Prosecutors are those justice system authorities responsible for ensuring that all receive justice irrespective of color, class or creed. Prosecutors have historically refused to hold police accountable for illegal brutality thus contributing to the continuation of abuses.

Prosecutors in Georgia initially refused to charge the killers of Ahmaud Arbery. After cell phone video of Arbery’s murder surfaced after his slaying, Georgia state authorities filed charges that Brunswick area prosecutors refused to lodge.

Prosecutors in Minneapolis initially resisted to file charges against that policeman shown kneeling on George Floyd’s neck as he begged for help. And prosecutors in Louisville have not filed charges against the cops that killed Breonna Taylor who worked as an EMT.

That 1951 petition and the 1968 Kerner Commission report are among stacks of chilling documentation of racist police abuse against Blacks that persistently gets short shrift from authorities in particular and American society in general.

In 1998, for example, two respected organizations, Amnesty International and Human Rights Watch, each issued reports that assailed abusive policing across America. The Human Rights Watch report examined police brutality in 14 cities including Minneapolis.

According to that 1998 HRW report, in Minneapolis, the city where George Floyd was killed by a policeman, the “police force has a history of using excessive force.”

Despite that documented history, the new prosecutor elected in Minneapolis in 1998 refused to file charges in over two dozen fatal police brutality related incidents during that prosecutor’s tenure. That prosecutor also refused to file charges against the policeman who killed Floyd when that policeman was involved in a non-fatal incident of brutality. That prosecutor was Amy Klobuchar, currently a U.S. Senator from Minnesota an unsuccessful candidate for the Democratic Party 2020 presidential candidacy.

In May 1985 Philadelphia, Pa., police registered an ugly “first”— the first police urban bombing in America. That police bomb sparked an inferno that killed 11 MOVE members (including five children). Local and federal prosecutors rejected charges against any police or city officials involved with that blatant brutality. Local prosecutors even refused to file perjury charges against police caught lying during the grand jury investigation of that fiery brutality that destroyed 61 homes in a Black community and left 250 people homeless.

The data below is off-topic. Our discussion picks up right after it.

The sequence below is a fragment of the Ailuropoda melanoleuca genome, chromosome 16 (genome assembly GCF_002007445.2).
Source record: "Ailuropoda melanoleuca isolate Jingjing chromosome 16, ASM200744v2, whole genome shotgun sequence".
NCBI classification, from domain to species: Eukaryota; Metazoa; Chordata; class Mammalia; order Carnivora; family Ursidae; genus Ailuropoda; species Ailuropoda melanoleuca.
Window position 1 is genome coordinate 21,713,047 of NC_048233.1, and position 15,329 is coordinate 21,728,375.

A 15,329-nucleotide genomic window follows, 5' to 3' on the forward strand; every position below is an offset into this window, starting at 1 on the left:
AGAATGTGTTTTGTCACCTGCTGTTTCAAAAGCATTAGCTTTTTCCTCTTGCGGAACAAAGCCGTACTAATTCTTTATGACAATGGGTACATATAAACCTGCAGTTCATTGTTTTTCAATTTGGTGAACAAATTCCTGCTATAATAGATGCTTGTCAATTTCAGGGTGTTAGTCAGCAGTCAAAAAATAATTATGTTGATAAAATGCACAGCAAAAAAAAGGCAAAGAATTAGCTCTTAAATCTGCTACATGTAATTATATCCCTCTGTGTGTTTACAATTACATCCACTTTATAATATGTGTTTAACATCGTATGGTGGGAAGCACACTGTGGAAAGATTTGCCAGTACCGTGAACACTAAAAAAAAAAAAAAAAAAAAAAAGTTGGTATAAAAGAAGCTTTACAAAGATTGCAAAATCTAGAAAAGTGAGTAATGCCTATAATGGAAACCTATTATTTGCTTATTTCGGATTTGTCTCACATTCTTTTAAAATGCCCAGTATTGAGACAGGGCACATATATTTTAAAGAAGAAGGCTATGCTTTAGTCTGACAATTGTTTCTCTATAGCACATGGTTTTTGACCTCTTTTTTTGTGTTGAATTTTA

Although racism is a rancid element in abusive policing, abusive police practices aren’t exclusive to avowed racists.

Yes, Philadelphia’s infamous Frank Rizzo had a record of racism. Rizzo, the Philadelphia police chief turned mayor, was sued by federal authorities in 1979 for actively aiding police brutality. Rizzo’s police, for example, killed more people in 1975 than police in New York, a city far larger than Philadelphia. That 1979 federal lawsuit was another ugly “first” for Philadelphia— the first federal lawsuit against a mayor and city officials for police brutality.

Black Philadelphia mayor Michael Nutter did not have a racist record.

Yet, during Nutter’s 2008-2015 mayoral tenure, Philadelphia police arrested nearly 28,000 Blacks for marijuana possession. Those arrests were 5.7 times higher than possession arrests for Whites, whose pot usage exceeded Blacks. That marijuana possession arrest disparity arose primarily from the discriminatory Stop & Frisk police enforcement championed by Nutter and implemented by Nutter’s police commissioner who was also Black.

A Black police commissioner lobbied current Philadelphia mayor James Kenney to spurn his campaign pledge to end Stop & Frisk that annually subjects thousands of law-abiding Blacks to humiliating, harassive police encounters.

In October 1968, a respected Black lawyer in Philadelphia wrote a commentary that condemned racist Stop & Frisk against Blacks in Philadelphia. That commentary cited a University of Pennsylvania Law Review article critical of Stop & Frisk prejudice against Philadelphia Blacks published in 1950—one year before issuance of that genocide petition.

The murder of George Floyd was the spark this time. But 70-plus years of failure to earnestly address abuse policing is what fuels the fury.

Linn Washington is a powerful writer and professor based in Philadelphia.